Friday, January 16, 2009

The Crystal Ball '09: Adam Jones

Adam Jones. The Truth. The jewel of the Erik Bedard trade. One of the cornerstones of the Orioles' rebuilding project.

But what was he last season really? If you stop dreaming on the guy's raw talent, what did he really accomplish in 2008?

Well, for one, he was arguably the best defensive outfielder in baseball, perhaps the best fielder of any kind in baseball. There is no denying that, regardless of Gold Glove voting, the Oriole have the best pair of fielders, in center and right, than any team in baseball. It has been years since the Orioles could claim to possess the best of anything but I believe this point if easily defended. Jones led AL centerfielders in RZR. Markakis led full time AL rightfielders and has 17 kills. Case closed.

(Note to O's pitchers: keep the ball in the park and these guys will catch it.)

So if Jones proceeds at a reasonable rate of development for a guy in his early 20's, he'll probably be the next Paul Blair. But I think we're hoping for a little more than that.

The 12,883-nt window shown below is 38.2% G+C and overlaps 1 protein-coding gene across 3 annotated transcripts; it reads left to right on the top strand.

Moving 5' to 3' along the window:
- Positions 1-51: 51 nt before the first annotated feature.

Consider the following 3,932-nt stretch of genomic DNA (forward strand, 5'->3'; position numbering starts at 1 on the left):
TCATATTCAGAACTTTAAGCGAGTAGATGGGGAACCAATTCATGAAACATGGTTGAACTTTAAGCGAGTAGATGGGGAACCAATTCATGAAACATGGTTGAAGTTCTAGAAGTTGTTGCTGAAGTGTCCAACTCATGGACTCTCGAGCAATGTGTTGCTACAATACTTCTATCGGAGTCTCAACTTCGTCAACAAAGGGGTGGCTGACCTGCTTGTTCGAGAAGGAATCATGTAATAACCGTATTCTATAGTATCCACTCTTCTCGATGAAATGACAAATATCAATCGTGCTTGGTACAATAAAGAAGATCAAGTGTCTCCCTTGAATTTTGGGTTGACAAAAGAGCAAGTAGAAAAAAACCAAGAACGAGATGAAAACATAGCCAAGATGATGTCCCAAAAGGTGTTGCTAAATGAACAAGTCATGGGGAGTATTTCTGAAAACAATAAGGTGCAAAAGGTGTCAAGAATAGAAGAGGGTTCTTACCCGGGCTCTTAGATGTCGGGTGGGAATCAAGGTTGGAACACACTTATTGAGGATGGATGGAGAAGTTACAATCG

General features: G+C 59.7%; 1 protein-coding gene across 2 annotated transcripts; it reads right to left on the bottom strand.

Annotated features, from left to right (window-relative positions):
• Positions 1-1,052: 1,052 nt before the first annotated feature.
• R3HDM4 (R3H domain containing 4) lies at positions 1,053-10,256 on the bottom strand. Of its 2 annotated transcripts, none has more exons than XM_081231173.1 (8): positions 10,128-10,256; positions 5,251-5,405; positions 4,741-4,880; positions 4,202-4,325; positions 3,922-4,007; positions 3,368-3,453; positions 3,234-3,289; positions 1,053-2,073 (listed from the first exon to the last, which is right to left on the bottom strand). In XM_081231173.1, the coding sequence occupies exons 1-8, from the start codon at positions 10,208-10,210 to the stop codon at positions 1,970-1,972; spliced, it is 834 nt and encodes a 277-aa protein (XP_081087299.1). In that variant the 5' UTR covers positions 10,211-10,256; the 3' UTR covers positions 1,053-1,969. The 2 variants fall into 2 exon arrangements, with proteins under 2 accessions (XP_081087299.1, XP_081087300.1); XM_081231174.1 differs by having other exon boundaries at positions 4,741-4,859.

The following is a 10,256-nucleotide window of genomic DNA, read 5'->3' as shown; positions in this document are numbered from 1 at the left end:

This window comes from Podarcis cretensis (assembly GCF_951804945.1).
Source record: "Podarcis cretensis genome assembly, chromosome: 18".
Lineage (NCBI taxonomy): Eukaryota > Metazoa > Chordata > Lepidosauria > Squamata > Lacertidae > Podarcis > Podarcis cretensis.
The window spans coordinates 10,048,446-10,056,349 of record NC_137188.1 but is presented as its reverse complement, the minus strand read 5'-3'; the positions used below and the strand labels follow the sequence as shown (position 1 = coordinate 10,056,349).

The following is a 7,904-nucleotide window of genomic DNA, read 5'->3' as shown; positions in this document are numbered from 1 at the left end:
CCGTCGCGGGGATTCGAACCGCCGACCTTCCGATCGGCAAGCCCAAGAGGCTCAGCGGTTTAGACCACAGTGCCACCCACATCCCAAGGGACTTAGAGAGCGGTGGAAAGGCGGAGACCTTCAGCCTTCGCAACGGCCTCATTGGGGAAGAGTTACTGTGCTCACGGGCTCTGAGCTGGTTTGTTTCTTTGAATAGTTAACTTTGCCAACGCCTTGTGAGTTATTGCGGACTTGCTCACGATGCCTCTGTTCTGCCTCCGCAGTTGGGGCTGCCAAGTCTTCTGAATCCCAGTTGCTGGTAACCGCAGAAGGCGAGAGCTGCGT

The biggest impediment to Jones' development will be his control of the strike zone. Jones is a free swinger.

Quick quiz: what two Oriole outfielders put up these individual seasons?

Player A .276 .314 .443 21 94 16 45 75 53
Player B .270 .311 .400 23 108 9 10 61 57

Pretty similar seasons. Who are these players? I'll give you a minute to think about it...
Ready? Player B is Adam Jones in 2008. Player A is Corey Patterson in 2006.

That'll curb your enthusiasm, huh?

So that plate control needs to improve unless Adam Jones is going to develop Vlad Guerrero-level bat control skills. Is there hope?

According to, age 22 Adam Jones compares very favorably to Mark Kotsay, Dave Martinez and Johnny Damon (who all improved their plate control but never struck out like Jone) but the guy who I think looks the most like Jones is Chili Davis.

Davis struck out more than 100 times at age 22 and 23 but cut the strikeouts to 74 in his third season and although his strikeout total routinely crept over the 100 level over the course of his career, by then he was drawing plenty of walks and finished his career with an OBP of .360. (Also 350 career home runs...) This would be the career path we O's fans should hope for.

But this year, don't look for anything more than marginal improvement at the plate...

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